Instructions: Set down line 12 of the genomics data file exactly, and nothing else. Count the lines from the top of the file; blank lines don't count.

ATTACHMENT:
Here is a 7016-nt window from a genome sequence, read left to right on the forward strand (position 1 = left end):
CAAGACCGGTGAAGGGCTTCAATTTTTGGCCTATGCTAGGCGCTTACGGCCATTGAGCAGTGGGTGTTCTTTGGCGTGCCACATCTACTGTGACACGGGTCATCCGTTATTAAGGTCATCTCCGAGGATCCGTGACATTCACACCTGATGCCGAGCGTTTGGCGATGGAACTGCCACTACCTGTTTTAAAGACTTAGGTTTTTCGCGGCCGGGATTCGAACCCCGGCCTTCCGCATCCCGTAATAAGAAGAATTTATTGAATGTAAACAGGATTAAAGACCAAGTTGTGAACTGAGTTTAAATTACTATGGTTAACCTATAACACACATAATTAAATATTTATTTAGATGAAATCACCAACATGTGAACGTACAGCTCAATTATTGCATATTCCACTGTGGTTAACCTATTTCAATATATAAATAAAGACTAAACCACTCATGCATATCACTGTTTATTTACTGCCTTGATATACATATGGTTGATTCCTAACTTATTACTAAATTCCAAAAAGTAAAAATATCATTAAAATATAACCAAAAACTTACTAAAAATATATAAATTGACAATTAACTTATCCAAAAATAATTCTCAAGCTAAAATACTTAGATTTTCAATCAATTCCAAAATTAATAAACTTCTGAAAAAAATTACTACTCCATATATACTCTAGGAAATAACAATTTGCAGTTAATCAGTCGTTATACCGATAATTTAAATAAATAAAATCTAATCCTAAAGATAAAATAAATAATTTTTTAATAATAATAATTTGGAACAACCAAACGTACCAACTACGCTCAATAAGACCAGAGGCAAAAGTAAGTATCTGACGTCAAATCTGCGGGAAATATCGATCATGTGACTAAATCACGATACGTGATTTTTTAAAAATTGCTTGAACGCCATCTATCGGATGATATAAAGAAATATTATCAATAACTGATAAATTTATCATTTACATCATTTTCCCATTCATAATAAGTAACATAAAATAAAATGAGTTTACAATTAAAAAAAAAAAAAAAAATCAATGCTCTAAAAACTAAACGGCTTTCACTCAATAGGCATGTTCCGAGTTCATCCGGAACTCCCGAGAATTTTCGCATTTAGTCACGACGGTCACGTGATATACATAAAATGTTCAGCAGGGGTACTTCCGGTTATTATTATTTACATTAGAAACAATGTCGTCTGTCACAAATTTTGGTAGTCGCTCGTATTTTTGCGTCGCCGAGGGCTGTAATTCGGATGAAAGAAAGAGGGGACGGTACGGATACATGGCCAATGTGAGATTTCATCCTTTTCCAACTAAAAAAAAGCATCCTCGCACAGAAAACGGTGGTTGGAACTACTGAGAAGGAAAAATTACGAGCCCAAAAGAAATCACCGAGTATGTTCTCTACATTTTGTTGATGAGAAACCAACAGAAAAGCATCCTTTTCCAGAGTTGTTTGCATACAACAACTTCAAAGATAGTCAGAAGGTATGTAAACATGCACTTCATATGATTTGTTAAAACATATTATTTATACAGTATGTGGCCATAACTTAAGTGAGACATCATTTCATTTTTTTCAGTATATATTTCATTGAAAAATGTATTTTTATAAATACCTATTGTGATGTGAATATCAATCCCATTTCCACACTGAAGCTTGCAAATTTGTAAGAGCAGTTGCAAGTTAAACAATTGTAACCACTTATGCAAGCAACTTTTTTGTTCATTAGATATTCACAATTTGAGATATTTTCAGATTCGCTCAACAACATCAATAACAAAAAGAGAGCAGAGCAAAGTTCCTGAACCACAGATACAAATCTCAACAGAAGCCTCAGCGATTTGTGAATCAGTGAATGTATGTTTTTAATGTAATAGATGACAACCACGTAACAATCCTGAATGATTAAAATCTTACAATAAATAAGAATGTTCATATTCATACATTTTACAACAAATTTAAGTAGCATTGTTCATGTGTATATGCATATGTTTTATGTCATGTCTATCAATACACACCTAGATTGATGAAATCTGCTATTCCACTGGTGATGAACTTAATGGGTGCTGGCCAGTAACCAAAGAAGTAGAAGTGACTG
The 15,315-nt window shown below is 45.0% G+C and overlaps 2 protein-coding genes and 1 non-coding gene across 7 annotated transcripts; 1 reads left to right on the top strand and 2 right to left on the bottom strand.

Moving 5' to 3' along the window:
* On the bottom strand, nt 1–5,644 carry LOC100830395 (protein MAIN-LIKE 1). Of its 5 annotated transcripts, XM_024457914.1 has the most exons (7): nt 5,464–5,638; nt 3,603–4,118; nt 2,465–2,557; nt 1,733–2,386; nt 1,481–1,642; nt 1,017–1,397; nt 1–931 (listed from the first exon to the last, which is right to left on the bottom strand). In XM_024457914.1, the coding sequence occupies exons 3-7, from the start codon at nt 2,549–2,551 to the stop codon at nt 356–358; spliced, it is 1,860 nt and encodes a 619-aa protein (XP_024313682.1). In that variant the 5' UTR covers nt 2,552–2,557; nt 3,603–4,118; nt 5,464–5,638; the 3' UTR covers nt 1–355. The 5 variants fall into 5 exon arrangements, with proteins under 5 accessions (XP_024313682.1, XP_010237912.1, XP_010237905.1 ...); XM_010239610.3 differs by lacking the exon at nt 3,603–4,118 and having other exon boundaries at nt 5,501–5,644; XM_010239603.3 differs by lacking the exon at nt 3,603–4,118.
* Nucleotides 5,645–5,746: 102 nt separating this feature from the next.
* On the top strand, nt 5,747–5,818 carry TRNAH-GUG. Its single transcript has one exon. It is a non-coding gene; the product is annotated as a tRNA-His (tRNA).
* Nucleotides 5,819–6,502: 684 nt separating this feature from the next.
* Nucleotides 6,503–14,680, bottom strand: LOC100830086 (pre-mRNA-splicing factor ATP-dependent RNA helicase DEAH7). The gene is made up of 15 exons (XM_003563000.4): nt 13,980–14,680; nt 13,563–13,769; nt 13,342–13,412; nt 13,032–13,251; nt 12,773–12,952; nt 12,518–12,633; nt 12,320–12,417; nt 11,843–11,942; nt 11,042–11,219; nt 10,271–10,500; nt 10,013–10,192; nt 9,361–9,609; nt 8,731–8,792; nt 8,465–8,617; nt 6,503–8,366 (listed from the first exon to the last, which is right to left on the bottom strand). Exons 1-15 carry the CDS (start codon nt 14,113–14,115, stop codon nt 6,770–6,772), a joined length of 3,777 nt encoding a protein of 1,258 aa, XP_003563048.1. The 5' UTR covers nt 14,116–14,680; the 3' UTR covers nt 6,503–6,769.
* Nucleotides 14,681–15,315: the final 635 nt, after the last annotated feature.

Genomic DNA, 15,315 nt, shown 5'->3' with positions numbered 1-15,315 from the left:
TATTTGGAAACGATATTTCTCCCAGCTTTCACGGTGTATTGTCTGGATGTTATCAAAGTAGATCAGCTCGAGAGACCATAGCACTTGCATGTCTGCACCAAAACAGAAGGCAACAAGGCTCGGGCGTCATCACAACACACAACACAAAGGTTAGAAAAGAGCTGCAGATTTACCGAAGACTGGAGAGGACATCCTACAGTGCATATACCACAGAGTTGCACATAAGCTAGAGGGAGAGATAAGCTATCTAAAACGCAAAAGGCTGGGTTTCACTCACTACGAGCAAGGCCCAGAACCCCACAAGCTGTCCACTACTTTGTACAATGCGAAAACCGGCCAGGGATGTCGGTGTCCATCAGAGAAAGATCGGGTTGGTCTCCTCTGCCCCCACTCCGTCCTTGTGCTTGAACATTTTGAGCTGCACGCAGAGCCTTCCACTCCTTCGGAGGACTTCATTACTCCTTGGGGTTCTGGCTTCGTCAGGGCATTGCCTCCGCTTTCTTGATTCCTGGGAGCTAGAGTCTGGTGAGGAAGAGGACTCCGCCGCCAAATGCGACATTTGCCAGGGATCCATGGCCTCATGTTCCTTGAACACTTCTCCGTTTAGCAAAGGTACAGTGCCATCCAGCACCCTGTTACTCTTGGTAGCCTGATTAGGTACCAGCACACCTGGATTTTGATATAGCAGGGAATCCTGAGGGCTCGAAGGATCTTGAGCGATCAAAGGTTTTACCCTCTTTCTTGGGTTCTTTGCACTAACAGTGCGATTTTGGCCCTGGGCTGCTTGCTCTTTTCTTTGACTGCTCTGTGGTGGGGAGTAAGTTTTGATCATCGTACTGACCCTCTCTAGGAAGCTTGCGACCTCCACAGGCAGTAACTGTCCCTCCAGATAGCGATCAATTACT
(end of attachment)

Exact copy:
TATTTGGAAACGATATTTCTCCCAGCTTTCACGGTGTATTGTCTGGATGTTATCAAAGTAGATCAGCTCGAGAGACCATAGCACTTGCATGTCTGCACCAAAACAGAAGGCAACAAGGCTCGGGCGTCATCACAACACACAACACAAAGGTTAGAAAAGAGCTGCAGATTTACCGAAGACTGGAGAGGACATCCTACAGTGCATATACCACAGAGTTGCACATAAGCTAGAGGGAGAGATAAGCTATCTAAAACGCAAAAGGCTGGGTTTCACTCACTACGAGCAAGGCCCAGAACCCCACAAGCTGTCCACTACTTTGTACAATGCGAAAACCGGCCAGGGATGTCGGTGTCCATCAGAGAAAGATCGGGTTGGTCTCCTCTGCCCCCACTCCGTCCTTGTGCTTGAACATTTTGAGCTGCACGCAGAGCCTTCCACTCCTTCGGAGGACTTCATTACTCCTTGGGGTTCTGGCTTCGTCAGGGCATTGCCTCCGCTTTCTTGATTCCTGGGAGCTAGAGTCTGGTGAGGAAGAGGACTCCGCCGCCAAATGCGACATTTGCCAGGGATCCATGGCCTCATGTTCCTTGAACACTTCTCCGTTTAGCAAAGGTACAGTGCCATCCAGCACCCTGTTACTCTTGGTAGCCTGATTAGGTACCAGCACACCTGGATTTTGATATAGCAGGGAATCCTGAGGGCTCGAAGGATCTTGAGCGATCAAAGGTTTTACCCTCTTTCTTGGGTTCTTTGCACTAACAGTGCGATTTTGGCCCTGGGCTGCTTGCTCTTTTCTTTGACTGCTCTGTGGTGGGGAGTAAGTTTTGATCATCGTACTGACCCTCTCTAGGAAGCTTGCGACCTCCACAGGCAGTAACTGTCCCTCCAGATAGCGATCAATTACT